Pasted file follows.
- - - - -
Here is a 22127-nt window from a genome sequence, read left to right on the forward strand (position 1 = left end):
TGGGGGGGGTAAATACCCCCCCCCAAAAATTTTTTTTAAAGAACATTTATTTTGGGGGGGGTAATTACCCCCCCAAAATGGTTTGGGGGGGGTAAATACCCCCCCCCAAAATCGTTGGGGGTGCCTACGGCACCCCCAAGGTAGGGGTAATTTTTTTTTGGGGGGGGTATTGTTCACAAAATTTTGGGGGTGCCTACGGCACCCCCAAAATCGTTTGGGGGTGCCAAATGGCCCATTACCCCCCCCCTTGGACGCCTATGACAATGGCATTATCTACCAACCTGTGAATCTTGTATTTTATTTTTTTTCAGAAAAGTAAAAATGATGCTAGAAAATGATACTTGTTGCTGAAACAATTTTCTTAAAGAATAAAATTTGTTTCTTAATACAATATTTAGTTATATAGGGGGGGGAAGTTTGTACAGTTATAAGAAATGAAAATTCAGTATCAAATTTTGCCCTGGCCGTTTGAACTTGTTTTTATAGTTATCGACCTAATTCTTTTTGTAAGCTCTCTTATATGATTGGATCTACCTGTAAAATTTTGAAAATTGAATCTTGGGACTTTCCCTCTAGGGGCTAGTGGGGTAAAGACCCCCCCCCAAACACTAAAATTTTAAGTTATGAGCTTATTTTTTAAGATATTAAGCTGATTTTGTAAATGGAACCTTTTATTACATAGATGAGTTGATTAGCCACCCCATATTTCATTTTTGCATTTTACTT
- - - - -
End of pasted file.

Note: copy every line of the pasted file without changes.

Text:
Here is a 22127-nt window from a genome sequence, read left to right on the forward strand (position 1 = left end):
TGGGGGGGGTAAATACCCCCCCCCAAAAATTTTTTTTAAAGAACATTTATTTTGGGGGGGGTAATTACCCCCCCAAAATGGTTTGGGGGGGGTAAATACCCCCCCCCAAAATCGTTGGGGGTGCCTACGGCACCCCCAAGGTAGGGGTAATTTTTTTTTGGGGGGGGTATTGTTCACAAAATTTTGGGGGTGCCTACGGCACCCCCAAAATCGTTTGGGGGTGCCAAATGGCCCATTACCCCCCCCCTTGGACGCCTATGACAATGGCATTATCTACCAACCTGTGAATCTTGTATTTTATTTTTTTTCAGAAAAGTAAAAATGATGCTAGAAAATGATACTTGTTGCTGAAACAATTTTCTTAAAGAATAAAATTTGTTTCTTAATACAATATTTAGTTATATAGGGGGGGGAAGTTTGTACAGTTATAAGAAATGAAAATTCAGTATCAAATTTTGCCCTGGCCGTTTGAACTTGTTTTTATAGTTATCGACCTAATTCTTTTTGTAAGCTCTCTTATATGATTGGATCTACCTGTAAAATTTTGAAAATTGAATCTTGGGACTTTCCCTCTAGGGGCTAGTGGGGTAAAGACCCCCCCCCAAACACTAAAATTTTAAGTTATGAGCTTATTTTTTAAGATATTAAGCTGATTTTGTAAATGGAACCTTTTATTACATAGATGAGTTGATTAGCCACCCCATATTTCATTTTTGCATTTTACTT